Bankrupt Fast Fashion Empire Forever 21 Will Sell Itself for 99% Off

The troubled retailer has found a buyer to sweep up its remaining assets for a meager $81 million.

Forever 21
Shoppers walk past the ‘Closing Down’ signs in the window of a Forever 21 store on Oxford Street in London. Steve Taylor/SOPA Images/LightRocket via Getty Images

Forever 21, once a staple in American malls known for its cheap and colorful clothes and accessories, is about to sell itself for a deep, deep discount after failing to cope with the rapidly changing game of fast fashion.

On Sunday, four months after filing for Chapter 11 bankruptcy protection, the Los Angeles-based retailer reached a deal with a consortium of mall owners to sell its remaining assets for a meager $81 million, nearly 99% less than what it was worth at its peak just a few years ago.

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The group of buyers include Simon Property Group and Brookfield Property Partners, Forever 21’s biggest landlords, as well as Authentic Brands Group, which recently acquired licensing rights to the bankrupted Barneys New York.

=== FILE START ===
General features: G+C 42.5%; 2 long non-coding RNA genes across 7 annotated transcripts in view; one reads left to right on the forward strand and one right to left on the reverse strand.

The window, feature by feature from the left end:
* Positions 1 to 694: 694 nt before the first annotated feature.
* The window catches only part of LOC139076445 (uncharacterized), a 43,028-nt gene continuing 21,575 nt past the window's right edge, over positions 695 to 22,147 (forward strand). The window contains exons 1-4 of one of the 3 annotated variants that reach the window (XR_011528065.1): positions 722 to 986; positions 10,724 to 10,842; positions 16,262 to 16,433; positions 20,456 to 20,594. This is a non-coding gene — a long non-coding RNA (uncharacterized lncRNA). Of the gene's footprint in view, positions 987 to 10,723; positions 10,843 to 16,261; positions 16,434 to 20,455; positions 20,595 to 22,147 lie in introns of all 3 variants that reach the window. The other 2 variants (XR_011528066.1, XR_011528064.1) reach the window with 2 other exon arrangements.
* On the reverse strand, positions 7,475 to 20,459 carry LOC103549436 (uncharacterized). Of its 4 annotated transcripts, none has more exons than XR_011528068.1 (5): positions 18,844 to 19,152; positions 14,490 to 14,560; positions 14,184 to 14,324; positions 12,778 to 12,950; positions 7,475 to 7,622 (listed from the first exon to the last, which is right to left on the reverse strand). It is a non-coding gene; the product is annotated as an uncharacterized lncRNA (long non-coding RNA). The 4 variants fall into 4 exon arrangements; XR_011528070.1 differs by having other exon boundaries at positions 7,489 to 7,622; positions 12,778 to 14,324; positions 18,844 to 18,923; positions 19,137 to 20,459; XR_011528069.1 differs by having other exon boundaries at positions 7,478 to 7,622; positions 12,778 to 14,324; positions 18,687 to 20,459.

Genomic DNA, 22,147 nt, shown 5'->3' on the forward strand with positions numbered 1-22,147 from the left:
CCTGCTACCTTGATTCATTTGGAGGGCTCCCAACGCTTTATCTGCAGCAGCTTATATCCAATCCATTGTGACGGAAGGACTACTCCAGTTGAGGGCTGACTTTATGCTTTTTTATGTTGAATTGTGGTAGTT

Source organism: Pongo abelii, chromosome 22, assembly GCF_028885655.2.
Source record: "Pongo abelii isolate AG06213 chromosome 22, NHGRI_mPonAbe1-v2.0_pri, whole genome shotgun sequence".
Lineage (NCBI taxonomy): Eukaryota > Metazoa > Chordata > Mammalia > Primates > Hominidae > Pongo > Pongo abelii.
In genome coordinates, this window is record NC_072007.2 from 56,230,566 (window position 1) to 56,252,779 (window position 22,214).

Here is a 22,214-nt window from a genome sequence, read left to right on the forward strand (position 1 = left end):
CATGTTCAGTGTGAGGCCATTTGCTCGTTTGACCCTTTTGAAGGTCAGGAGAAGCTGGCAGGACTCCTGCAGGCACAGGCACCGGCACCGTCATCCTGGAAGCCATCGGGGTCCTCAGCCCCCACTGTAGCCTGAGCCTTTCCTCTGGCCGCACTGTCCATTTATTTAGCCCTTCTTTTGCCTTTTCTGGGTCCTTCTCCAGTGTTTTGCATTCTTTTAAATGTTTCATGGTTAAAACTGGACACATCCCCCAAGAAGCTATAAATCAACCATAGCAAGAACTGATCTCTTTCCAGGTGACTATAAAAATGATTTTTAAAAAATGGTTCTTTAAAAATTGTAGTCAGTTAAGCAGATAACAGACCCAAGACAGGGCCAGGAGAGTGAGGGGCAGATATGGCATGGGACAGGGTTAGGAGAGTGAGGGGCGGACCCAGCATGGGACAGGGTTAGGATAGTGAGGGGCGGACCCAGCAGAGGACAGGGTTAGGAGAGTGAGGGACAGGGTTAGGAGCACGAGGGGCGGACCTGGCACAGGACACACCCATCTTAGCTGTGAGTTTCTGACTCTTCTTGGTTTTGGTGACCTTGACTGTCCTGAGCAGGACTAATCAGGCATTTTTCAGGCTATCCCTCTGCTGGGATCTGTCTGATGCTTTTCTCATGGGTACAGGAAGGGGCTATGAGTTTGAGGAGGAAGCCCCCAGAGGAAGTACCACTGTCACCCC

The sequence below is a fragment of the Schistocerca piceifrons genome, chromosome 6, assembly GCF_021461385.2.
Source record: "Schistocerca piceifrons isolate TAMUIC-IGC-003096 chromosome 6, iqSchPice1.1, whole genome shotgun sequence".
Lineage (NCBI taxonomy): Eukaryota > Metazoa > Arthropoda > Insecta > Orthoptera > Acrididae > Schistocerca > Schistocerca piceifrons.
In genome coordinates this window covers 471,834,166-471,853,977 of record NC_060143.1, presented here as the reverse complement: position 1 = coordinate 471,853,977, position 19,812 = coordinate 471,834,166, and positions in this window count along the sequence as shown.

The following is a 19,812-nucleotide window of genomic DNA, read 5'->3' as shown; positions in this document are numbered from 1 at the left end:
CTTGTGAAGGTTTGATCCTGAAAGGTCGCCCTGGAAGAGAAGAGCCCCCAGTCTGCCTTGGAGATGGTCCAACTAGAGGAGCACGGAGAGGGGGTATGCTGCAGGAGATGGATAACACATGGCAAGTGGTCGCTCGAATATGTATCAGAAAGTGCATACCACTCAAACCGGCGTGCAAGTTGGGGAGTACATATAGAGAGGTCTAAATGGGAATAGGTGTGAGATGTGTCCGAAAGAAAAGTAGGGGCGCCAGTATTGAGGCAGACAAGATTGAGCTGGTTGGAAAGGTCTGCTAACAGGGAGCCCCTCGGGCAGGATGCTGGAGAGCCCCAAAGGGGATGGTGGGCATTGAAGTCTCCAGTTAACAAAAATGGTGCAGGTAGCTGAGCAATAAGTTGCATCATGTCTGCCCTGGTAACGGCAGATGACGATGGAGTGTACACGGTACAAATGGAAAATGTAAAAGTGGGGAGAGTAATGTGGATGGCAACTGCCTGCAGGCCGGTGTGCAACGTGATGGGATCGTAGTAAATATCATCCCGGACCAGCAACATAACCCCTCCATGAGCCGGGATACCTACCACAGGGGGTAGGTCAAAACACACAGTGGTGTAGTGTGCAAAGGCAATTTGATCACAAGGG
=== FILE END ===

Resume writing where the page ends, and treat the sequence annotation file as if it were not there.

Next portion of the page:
There is still a slim chance for Forever 21 to score a better price, if other interested buyers put in a higher bid by Friday, February 7. In that case, the rival bidder will have to pay a breakup fee of $4.6 million. The final transaction will be subject to a judge’s approval on February 11.

Forever 21 was founded by South Korean immigrants Jin Sook Chang and Do Won Chang in 1984. The couple opened the first Forever 21 store (known as Fashion 21) in Los Angeles using $11,000 in savings and quickly built it into an international brand.

At its peak in 2015, Forever 21 raked in $4.4 billion in annual revenue from 800 stores globally, putting its market worth around $6 billion and making the Changs one of the wealthiest couples in America. At the time, the Changs set a lofty goal for their fashion empire to reach an $8 billion valuation by 2017.

To their disappointment, business took a dramatic downtown in the following years. Sales plummeted 10% in 2016, and another 15% the next year. By 2018, the Changs’ net worth had been cut in half to $3 billion, according to Forbes. And in July 2019, two months before Forever 21’s bankruptcy, the Changs dropped off of Forbes’ Billionaires list altogether.

In October, Forever 21 announced that it would be closing half of its stores globally, including 178 locations in the U.S. Bankrupt Fast Fashion Empire Forever 21 Will Sell Itself for 99% Off